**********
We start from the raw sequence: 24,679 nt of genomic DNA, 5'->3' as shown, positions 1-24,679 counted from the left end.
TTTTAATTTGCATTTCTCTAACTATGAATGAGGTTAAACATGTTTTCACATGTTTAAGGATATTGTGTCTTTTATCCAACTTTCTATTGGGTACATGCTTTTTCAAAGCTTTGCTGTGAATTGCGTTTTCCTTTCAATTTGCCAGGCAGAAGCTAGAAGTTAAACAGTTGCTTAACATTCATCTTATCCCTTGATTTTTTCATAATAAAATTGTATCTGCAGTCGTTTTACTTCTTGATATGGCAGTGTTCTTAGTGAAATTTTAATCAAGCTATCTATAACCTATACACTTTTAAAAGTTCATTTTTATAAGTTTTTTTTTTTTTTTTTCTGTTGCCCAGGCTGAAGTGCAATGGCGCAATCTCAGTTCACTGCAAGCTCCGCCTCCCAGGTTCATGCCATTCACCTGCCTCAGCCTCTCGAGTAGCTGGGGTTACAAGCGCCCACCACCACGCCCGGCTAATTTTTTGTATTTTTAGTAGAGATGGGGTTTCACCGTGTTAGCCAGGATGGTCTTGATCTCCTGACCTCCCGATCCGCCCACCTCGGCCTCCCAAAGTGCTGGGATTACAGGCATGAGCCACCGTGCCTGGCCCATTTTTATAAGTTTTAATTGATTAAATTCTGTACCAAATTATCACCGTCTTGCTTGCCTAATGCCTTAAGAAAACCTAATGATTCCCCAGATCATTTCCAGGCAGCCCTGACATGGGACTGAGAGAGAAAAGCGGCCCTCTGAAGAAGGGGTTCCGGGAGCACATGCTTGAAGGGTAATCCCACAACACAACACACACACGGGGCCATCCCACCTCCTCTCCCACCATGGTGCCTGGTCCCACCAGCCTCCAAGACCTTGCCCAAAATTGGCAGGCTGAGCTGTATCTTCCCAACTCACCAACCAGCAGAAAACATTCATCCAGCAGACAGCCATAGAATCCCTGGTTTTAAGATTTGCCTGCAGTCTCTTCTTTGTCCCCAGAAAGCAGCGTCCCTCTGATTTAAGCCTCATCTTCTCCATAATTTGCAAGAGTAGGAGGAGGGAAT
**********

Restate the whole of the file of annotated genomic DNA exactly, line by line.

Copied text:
We start from the raw sequence: 24,679 nt of genomic DNA, 5'->3' as shown, positions 1-24,679 counted from the left end.
TTTTAATTTGCATTTCTCTAACTATGAATGAGGTTAAACATGTTTTCACATGTTTAAGGATATTGTGTCTTTTATCCAACTTTCTATTGGGTACATGCTTTTTCAAAGCTTTGCTGTGAATTGCGTTTTCCTTTCAATTTGCCAGGCAGAAGCTAGAAGTTAAACAGTTGCTTAACATTCATCTTATCCCTTGATTTTTTCATAATAAAATTGTATCTGCAGTCGTTTTACTTCTTGATATGGCAGTGTTCTTAGTGAAATTTTAATCAAGCTATCTATAACCTATACACTTTTAAAAGTTCATTTTTATAAGTTTTTTTTTTTTTTTTTCTGTTGCCCAGGCTGAAGTGCAATGGCGCAATCTCAGTTCACTGCAAGCTCCGCCTCCCAGGTTCATGCCATTCACCTGCCTCAGCCTCTCGAGTAGCTGGGGTTACAAGCGCCCACCACCACGCCCGGCTAATTTTTTGTATTTTTAGTAGAGATGGGGTTTCACCGTGTTAGCCAGGATGGTCTTGATCTCCTGACCTCCCGATCCGCCCACCTCGGCCTCCCAAAGTGCTGGGATTACAGGCATGAGCCACCGTGCCTGGCCCATTTTTATAAGTTTTAATTGATTAAATTCTGTACCAAATTATCACCGTCTTGCTTGCCTAATGCCTTAAGAAAACCTAATGATTCCCCAGATCATTTCCAGGCAGCCCTGACATGGGACTGAGAGAGAAAAGCGGCCCTCTGAAGAAGGGGTTCCGGGAGCACATGCTTGAAGGGTAATCCCACAACACAACACACACACGGGGCCATCCCACCTCCTCTCCCACCATGGTGCCTGGTCCCACCAGCCTCCAAGACCTTGCCCAAAATTGGCAGGCTGAGCTGTATCTTCCCAACTCACCAACCAGCAGAAAACATTCATCCAGCAGACAGCCATAGAATCCCTGGTTTTAAGATTTGCCTGCAGTCTCTTCTTTGTCCCCAGAAAGCAGCGTCCCTCTGATTTAAGCCTCATCTTCTCCATAATTTGCAAGAGTAGGAGGAGGGAAT